Glenn Sterner, Ph.D., assistant professor criminal justice at Penn State Abington, received the Rural Health Hero of the Year Award, presented by the Pennsylvania Office of Rural Health (PORH). The award was presented by Lisa Davis, director of PORH and outreach associate professor of health policy and administration at Penn State on Nov. 14, 2022 during a ceremony at Penn State Abington in Abington, PA.
The award was presented during 2022 Rural Health Week in Pennsylvania, Nov. 14-18. The week encompasses Nov. 17, which is National Rural Health Day, established in 2011 by the National Organization of the State Offices of Rural Health. Both events celebrate “The Power of Rural” by honoring rural American residents, health care providers, and communities.
The Rural Health Hero of the Year award recognizes an outstanding leader who demonstrates a personal and professional commitment to the rural health needs of their community, works with relevant organizations to develop or expand a program that addresses an identified need, and goes above and beyond the call of duty.
The nomination, submitted by Danielle Rhubart, Ph.D. assistant professor of biobehavioral health at Penn State University Park, lauded Sterner for his leadership and coordination between organizations across the state. In addition to being a champion and advocate for rural communities, his work on substance use, human trafficking, and various health conditions have had meaningful impacts on rural residents of Pennsylvania. He uses an innovative approach to address multiple issues, secure funding, and has worked in partnership with state and local law enforcement agencies to deploy resources. Sterner is an influential advocate in multiple areas and consistently demonstrates his recognition of rural health issues across Pennsylvania.
In his current work, he is evaluating the impact of opioid settlement funding in Pennsylvania, with an emphasis on long-term stakeholder engagement for maximizing the impact of opioid settlement funding in Pennsylvania’s communities. He founded the non-profit organization “Regional Interdisciplinary Collaborative Working to Address Human Trafficking.” He also serves on an interdisciplinary team to increase access to prevention programming in rural counties through the Penn State PROmoting School-community-university Partnerships to Enhance Resilience (PROSPER) program, emphasizing connections between prevention and supply reduction initiatives in communities. Sterner developed the Story Powered Initiative to address stigma in communities for conditions that are discriminated against, including substance use, human trafficking, hepatitis C, and HIV/AIDS.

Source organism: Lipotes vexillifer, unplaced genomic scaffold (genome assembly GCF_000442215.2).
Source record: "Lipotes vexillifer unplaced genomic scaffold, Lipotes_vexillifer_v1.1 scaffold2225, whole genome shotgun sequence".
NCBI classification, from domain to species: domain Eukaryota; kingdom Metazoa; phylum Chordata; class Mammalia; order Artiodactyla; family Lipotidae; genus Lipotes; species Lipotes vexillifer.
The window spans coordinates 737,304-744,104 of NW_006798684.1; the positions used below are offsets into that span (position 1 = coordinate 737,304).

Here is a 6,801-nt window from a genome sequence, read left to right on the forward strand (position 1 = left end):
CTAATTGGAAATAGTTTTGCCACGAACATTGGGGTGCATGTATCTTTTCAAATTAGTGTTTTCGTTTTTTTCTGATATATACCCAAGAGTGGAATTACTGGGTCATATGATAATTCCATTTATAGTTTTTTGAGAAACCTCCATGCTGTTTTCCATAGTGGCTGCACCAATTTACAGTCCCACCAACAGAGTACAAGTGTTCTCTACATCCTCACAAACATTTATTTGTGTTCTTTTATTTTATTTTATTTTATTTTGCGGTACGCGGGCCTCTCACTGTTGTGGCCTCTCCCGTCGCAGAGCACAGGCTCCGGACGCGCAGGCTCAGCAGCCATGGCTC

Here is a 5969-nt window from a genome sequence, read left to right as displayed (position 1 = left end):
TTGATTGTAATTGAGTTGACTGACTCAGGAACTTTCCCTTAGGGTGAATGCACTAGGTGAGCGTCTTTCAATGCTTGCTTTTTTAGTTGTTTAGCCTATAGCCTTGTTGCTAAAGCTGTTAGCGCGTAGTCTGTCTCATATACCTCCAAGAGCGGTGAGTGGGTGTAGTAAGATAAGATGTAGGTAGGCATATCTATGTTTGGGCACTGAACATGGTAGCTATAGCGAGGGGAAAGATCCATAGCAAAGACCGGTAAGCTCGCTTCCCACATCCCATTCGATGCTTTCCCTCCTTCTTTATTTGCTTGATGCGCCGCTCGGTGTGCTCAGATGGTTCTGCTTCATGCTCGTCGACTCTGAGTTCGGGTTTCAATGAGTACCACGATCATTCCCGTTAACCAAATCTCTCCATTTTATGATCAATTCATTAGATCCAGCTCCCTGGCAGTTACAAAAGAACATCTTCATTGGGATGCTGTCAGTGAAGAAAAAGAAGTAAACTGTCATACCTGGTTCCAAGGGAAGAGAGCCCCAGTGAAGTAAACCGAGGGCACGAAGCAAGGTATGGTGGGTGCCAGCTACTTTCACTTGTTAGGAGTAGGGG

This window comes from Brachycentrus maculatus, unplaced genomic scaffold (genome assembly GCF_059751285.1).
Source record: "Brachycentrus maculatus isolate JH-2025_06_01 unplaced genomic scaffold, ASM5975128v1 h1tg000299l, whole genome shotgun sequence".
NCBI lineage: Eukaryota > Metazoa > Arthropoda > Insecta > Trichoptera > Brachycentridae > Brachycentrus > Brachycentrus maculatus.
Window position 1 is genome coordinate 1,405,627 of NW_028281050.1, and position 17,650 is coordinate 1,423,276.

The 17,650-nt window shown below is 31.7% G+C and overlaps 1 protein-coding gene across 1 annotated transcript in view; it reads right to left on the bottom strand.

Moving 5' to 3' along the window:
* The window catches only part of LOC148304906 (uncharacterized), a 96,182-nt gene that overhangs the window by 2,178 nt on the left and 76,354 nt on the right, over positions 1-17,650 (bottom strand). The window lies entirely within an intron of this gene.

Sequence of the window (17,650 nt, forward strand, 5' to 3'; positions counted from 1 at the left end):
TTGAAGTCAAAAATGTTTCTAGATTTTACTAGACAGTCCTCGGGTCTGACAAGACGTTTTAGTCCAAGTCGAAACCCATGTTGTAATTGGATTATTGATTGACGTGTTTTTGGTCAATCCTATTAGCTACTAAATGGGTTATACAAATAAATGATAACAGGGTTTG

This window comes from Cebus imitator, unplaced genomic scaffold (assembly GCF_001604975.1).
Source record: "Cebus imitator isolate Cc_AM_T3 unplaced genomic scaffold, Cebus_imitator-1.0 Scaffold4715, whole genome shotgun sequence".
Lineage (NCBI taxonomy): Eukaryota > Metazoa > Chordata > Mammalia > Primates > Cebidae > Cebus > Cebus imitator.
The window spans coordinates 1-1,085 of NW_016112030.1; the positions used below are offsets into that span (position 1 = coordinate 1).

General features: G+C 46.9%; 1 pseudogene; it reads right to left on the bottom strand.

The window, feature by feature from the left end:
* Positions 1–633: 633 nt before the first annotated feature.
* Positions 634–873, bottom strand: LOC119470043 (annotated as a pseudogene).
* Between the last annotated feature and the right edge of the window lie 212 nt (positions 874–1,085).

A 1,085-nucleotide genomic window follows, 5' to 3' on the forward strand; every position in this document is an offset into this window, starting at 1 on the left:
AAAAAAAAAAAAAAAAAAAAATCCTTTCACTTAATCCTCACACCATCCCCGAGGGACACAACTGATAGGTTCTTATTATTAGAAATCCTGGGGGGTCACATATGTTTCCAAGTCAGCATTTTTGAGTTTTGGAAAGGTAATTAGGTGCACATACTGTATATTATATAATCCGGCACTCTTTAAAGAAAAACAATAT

PORH was formed in 1991 as a joint partnership between the federal government, the Commonwealth of Pennsylvania, and Penn State. The office is one of 50 state offices of rural health in the nation and is charged with being a source of coordination, technical assistance, networking, and partnership development.
PORH provides expertise in the areas of rural health, population health, quality improvement, oral health, and agricultural health and safety. PORH is administratively located in the Department of Health Policy and Administration in the College of Health and Human Development at Penn State University Park.
Each year, PORH presents awards to recognize rural health programs and individuals who have made substantial contributions to rural health in Pennsylvania. To learn more about the Pennsylvania Office of Rural Health, visit porh.psu.edu.